There is the real possibility that the bounce off the 38% or even 50% levels could set up another assault on the 13,000 level. In this case, we would get a large A-B-C, as shown with the C wave pushing above 13,000.

I have often given the American Association of Individual Investors (AAII) sentiment data in my Dow posts. Here is a handy chart of the AAII bullish sentiment since 2009 plotted against the S&P:


(Click on the chart for a larger version)

It is interesting that bullish sentiment peaks before a peak in stocks, so these bullish sentiment peaks give an advance warning of major market turns.

The other significant point from this chart is that the peaks in sentiment since January 2011 have been successively lower, while S&P peaks have trended higher. This is a major divergence. It spells trouble for stocks longer-term.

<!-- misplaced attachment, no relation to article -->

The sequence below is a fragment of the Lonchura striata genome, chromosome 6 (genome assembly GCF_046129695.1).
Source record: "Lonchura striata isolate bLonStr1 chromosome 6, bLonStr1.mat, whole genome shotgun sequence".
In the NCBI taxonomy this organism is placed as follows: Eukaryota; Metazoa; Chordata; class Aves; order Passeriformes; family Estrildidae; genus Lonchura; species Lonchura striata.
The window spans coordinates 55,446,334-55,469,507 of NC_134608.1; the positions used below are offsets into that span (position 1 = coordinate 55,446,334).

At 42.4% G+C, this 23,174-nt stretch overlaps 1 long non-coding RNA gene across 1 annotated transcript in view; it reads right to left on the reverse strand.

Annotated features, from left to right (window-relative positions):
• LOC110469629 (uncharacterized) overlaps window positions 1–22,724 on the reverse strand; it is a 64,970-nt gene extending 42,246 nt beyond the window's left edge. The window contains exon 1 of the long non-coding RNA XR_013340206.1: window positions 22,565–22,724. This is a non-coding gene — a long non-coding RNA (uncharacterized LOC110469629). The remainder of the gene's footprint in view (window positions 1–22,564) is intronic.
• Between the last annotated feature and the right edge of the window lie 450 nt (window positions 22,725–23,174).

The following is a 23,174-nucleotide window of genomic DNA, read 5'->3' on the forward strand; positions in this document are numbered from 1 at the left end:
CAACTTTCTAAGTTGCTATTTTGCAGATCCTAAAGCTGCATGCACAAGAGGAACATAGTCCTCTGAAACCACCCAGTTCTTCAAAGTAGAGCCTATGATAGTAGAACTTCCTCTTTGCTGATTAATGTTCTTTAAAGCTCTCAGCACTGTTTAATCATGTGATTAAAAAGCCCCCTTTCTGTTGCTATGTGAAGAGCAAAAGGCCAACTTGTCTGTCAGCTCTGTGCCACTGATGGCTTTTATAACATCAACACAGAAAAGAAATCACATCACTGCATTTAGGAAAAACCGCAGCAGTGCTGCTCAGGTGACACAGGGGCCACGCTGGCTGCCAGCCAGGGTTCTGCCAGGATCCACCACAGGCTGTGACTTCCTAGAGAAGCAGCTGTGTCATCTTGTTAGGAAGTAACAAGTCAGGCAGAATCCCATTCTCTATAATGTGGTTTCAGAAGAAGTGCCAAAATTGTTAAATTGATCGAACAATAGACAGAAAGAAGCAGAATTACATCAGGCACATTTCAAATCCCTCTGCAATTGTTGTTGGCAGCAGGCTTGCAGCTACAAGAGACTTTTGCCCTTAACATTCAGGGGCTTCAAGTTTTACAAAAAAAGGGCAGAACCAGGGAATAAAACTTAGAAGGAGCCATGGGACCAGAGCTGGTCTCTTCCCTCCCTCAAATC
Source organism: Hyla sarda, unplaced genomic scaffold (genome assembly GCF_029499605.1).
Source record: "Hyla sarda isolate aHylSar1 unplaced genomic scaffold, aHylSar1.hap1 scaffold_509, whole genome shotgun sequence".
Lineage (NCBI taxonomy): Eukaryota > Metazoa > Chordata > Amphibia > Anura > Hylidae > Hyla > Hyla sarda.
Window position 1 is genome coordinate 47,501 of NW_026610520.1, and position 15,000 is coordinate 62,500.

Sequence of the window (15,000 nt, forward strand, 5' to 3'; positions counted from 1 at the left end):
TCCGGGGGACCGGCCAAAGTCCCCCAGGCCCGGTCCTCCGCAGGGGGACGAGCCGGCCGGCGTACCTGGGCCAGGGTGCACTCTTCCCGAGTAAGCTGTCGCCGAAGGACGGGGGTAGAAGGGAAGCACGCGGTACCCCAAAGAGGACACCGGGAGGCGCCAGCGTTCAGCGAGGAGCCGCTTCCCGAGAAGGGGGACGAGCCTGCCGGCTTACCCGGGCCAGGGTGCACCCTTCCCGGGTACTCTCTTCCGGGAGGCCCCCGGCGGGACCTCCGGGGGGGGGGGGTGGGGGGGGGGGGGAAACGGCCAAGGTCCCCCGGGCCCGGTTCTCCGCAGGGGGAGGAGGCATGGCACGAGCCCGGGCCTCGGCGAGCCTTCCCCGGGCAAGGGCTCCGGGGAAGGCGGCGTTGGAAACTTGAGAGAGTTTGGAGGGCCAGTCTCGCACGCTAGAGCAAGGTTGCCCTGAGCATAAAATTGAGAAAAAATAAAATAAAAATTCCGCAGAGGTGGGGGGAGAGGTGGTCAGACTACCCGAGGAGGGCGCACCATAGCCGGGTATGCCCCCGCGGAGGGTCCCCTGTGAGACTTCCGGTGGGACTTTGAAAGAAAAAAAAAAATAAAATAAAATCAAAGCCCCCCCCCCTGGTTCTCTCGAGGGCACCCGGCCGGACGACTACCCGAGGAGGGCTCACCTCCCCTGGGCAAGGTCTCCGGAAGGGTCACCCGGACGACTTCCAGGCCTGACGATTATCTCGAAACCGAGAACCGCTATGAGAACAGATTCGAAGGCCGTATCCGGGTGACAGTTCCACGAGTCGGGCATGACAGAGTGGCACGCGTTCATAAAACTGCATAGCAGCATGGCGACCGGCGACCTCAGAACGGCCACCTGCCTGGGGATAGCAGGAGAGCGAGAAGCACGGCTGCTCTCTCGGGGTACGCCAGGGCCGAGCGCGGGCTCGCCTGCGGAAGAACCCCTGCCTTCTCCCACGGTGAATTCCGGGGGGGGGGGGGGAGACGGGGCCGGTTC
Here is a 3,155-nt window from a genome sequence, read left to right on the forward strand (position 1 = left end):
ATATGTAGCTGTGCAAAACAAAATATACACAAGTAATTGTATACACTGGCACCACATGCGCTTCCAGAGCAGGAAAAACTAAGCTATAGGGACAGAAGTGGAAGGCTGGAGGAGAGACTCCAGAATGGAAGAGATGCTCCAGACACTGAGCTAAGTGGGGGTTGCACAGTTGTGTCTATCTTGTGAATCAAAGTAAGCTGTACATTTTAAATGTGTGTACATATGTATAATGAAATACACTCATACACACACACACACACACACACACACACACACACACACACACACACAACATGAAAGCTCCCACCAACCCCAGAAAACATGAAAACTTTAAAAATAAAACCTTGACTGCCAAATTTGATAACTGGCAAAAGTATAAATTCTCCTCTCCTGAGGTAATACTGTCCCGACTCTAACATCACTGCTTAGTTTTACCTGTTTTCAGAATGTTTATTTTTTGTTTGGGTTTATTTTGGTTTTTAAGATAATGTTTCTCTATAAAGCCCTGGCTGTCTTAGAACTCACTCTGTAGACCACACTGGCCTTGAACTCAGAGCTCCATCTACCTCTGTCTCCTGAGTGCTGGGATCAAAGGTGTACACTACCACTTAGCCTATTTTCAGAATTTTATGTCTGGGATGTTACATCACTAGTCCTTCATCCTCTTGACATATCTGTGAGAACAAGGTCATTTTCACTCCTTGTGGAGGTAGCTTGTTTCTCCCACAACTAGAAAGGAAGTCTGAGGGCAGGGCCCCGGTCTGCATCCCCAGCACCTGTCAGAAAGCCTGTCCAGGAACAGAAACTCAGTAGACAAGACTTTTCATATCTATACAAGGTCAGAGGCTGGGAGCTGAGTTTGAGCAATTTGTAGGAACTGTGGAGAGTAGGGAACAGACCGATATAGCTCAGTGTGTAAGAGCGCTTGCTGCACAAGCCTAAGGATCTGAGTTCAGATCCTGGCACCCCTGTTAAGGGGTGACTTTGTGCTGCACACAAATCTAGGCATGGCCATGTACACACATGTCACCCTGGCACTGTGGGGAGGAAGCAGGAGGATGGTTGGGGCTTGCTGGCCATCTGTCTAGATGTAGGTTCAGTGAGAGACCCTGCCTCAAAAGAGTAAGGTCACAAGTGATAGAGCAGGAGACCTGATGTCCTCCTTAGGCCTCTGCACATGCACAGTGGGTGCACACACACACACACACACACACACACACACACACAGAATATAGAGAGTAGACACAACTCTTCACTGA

If you're a new reader, or need a reminder about some of the methods I refer to in my trades, then do have a look at my introductory videos:

The essentials of tramline trading

Advanced tramline trading

An introduction to Elliott wave theory

Advanced trading with Elliott waves

Trading with Fibonacci levels

Trading with 'momentum'

Putting it all together

Don't miss my next trading insight. To receive all my spread betting blog posts by email, as soon as I've written them, just sign up here . If you have any queries regarding MoneyWeek Trader, please contact us here.

John is is a British-born lapsed PhD physicist, who previously worked for Nasa on the Mars exploration team. He is a former commodity trading advisor with the US Commodities Futures Trading Commission, and worked in a boutique futures house in California in the 1980s.


He was a partner in one of the first futures newsletter advisory services, based in Washington DC, specialising in pork bellies and currencies. John is primarily a chart-reading trader, having cut his trading teeth in the days before PCs.


As well as his work in the financial world, he has launched, run and sold several 'real' businesses producing 'real' products.